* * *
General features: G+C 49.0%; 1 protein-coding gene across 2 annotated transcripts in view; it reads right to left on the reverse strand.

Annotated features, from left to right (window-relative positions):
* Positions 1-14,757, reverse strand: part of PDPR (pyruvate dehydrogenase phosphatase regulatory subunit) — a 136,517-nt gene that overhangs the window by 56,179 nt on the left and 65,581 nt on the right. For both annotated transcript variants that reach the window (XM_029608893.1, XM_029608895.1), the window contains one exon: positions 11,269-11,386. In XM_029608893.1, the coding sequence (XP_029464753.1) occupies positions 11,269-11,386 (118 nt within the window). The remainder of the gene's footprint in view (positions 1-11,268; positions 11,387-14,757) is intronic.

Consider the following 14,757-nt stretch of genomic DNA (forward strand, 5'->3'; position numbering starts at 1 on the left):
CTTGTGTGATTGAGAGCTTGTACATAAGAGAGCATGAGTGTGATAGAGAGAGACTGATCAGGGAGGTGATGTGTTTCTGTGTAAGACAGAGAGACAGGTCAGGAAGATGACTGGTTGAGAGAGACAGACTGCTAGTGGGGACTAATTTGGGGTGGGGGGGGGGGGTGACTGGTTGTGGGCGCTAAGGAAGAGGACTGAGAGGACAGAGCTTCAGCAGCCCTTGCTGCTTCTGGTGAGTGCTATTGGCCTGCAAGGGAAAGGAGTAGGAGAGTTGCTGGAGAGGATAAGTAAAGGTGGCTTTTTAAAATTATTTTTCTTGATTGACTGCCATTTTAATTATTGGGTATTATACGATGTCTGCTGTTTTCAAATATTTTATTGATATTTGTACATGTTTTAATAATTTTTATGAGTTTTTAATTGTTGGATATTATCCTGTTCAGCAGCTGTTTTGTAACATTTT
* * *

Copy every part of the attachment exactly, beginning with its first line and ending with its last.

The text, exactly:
General features: G+C 49.0%; 1 protein-coding gene across 2 annotated transcripts in view; it reads right to left on the reverse strand.

Annotated features, from left to right (window-relative positions):
* Positions 1-14,757, reverse strand: part of PDPR (pyruvate dehydrogenase phosphatase regulatory subunit) — a 136,517-nt gene that overhangs the window by 56,179 nt on the left and 65,581 nt on the right. For both annotated transcript variants that reach the window (XM_029608893.1, XM_029608895.1), the window contains one exon: positions 11,269-11,386. In XM_029608893.1, the coding sequence (XP_029464753.1) occupies positions 11,269-11,386 (118 nt within the window). The remainder of the gene's footprint in view (positions 1-11,268; positions 11,387-14,757) is intronic.

Consider the following 14,757-nt stretch of genomic DNA (forward strand, 5'->3'; position numbering starts at 1 on the left):
CTTGTGTGATTGAGAGCTTGTACATAAGAGAGCATGAGTGTGATAGAGAGAGACTGATCAGGGAGGTGATGTGTTTCTGTGTAAGACAGAGAGACAGGTCAGGAAGATGACTGGTTGAGAGAGACAGACTGCTAGTGGGGACTAATTTGGGGTGGGGGGGGGGGGTGACTGGTTGTGGGCGCTAAGGAAGAGGACTGAGAGGACAGAGCTTCAGCAGCCCTTGCTGCTTCTGGTGAGTGCTATTGGCCTGCAAGGGAAAGGAGTAGGAGAGTTGCTGGAGAGGATAAGTAAAGGTGGCTTTTTAAAATTATTTTTCTTGATTGACTGCCATTTTAATTATTGGGTATTATACGATGTCTGCTGTTTTCAAATATTTTATTGATATTTGTACATGTTTTAATAATTTTTATGAGTTTTTAATTGTTGGATATTATCCTGTTCAGCAGCTGTTTTGTAACATTTT